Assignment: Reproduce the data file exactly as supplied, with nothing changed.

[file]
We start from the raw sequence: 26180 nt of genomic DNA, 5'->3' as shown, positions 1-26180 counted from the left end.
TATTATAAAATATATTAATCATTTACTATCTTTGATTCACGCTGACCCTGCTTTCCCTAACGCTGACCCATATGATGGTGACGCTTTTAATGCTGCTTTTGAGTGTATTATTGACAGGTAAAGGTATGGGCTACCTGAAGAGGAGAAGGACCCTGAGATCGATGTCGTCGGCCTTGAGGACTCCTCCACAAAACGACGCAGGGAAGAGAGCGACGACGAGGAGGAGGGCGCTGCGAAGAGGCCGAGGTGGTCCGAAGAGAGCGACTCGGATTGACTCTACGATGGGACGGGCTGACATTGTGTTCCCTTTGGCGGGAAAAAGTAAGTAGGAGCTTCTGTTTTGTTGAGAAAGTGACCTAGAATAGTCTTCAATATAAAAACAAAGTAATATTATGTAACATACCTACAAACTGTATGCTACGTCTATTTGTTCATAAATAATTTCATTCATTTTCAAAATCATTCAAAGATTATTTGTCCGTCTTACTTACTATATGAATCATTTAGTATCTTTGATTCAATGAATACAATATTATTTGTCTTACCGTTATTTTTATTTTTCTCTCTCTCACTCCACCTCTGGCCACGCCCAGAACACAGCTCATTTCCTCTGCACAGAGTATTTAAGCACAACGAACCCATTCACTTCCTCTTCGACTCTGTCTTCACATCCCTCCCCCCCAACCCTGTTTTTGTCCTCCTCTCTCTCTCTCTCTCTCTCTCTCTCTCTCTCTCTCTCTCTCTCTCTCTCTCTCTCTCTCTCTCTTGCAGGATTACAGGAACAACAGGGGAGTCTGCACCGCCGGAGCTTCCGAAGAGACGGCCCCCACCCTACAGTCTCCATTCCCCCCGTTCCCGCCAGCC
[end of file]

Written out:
We start from the raw sequence: 26180 nt of genomic DNA, 5'->3' as shown, positions 1-26180 counted from the left end.
TATTATAAAATATATTAATCATTTACTATCTTTGATTCACGCTGACCCTGCTTTCCCTAACGCTGACCCATATGATGGTGACGCTTTTAATGCTGCTTTTGAGTGTATTATTGACAGGTAAAGGTATGGGCTACCTGAAGAGGAGAAGGACCCTGAGATCGATGTCGTCGGCCTTGAGGACTCCTCCACAAAACGACGCAGGGAAGAGAGCGACGACGAGGAGGAGGGCGCTGCGAAGAGGCCGAGGTGGTCCGAAGAGAGCGACTCGGATTGACTCTACGATGGGACGGGCTGACATTGTGTTCCCTTTGGCGGGAAAAAGTAAGTAGGAGCTTCTGTTTTGTTGAGAAAGTGACCTAGAATAGTCTTCAATATAAAAACAAAGTAATATTATGTAACATACCTACAAACTGTATGCTACGTCTATTTGTTCATAAATAATTTCATTCATTTTCAAAATCATTCAAAGATTATTTGTCCGTCTTACTTACTATATGAATCATTTAGTATCTTTGATTCAATGAATACAATATTATTTGTCTTACCGTTATTTTTATTTTTCTCTCTCTCACTCCACCTCTGGCCACGCCCAGAACACAGCTCATTTCCTCTGCACAGAGTATTTAAGCACAACGAACCCATTCACTTCCTCTTCGACTCTGTCTTCACATCCCTCCCCCCCAACCCTGTTTTTGTCCTCCTCTCTCTCTCTCTCTCTCTCTCTCTCTCTCTCTCTCTCTCTCTCTCTCTCTCTCTCTCTCTCTCTTGCAGGATTACAGGAACAACAGGGGAGTCTGCACCGCCGGAGCTTCCGAAGAGACGGCCCCCACCCTACAGTCTCCATTCCCCCCGTTCCCGCCAGCC